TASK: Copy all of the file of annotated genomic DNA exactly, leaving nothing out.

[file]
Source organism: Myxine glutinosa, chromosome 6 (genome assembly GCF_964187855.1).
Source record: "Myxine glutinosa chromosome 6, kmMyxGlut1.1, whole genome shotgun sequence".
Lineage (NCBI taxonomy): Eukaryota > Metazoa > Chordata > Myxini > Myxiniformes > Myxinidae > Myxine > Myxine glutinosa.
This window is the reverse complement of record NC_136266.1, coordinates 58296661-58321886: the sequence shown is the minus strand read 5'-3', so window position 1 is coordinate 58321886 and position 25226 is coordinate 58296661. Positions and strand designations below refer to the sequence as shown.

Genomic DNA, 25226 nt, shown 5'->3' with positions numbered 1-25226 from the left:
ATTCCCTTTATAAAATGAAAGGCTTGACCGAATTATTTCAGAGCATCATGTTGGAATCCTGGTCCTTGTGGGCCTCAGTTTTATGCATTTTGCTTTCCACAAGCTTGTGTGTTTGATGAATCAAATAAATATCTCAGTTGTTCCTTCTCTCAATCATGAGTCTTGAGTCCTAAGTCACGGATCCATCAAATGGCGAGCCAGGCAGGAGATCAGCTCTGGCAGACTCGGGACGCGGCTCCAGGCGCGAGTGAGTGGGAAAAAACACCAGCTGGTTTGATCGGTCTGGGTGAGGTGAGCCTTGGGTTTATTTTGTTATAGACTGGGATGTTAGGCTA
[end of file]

Source organism: Myxine glutinosa, chromosome 6 (genome assembly GCF_964187855.1).
Source record: "Myxine glutinosa chromosome 6, kmMyxGlut1.1, whole genome shotgun sequence".
Lineage (NCBI taxonomy): Eukaryota > Metazoa > Chordata > Myxini > Myxiniformes > Myxinidae > Myxine > Myxine glutinosa.
This window is the reverse complement of record NC_136266.1, coordinates 58296661-58321886: the sequence shown is the minus strand read 5'-3', so window position 1 is coordinate 58321886 and position 25226 is coordinate 58296661. Positions and strand designations below refer to the sequence as shown.

Genomic DNA, 25226 nt, shown 5'->3' with positions numbered 1-25226 from the left:
ATTCCCTTTATAAAATGAAAGGCTTGACCGAATTATTTCAGAGCATCATGTTGGAATCCTGGTCCTTGTGGGCCTCAGTTTTATGCATTTTGCTTTCCACAAGCTTGTGTGTTTGATGAATCAAATAAATATCTCAGTTGTTCCTTCTCTCAATCATGAGTCTTGAGTCCTAAGTCACGGATCCATCAAATGGCGAGCCAGGCAGGAGATCAGCTCTGGCAGACTCGGGACGCGGCTCCAGGCGCGAGTGAGTGGGAAAAAACACCAGCTGGTTTGATCGGTCTGGGTGAGGTGAGCCTTGGGTTTATTTTGTTATAGACTGGGATGTTAGGCTA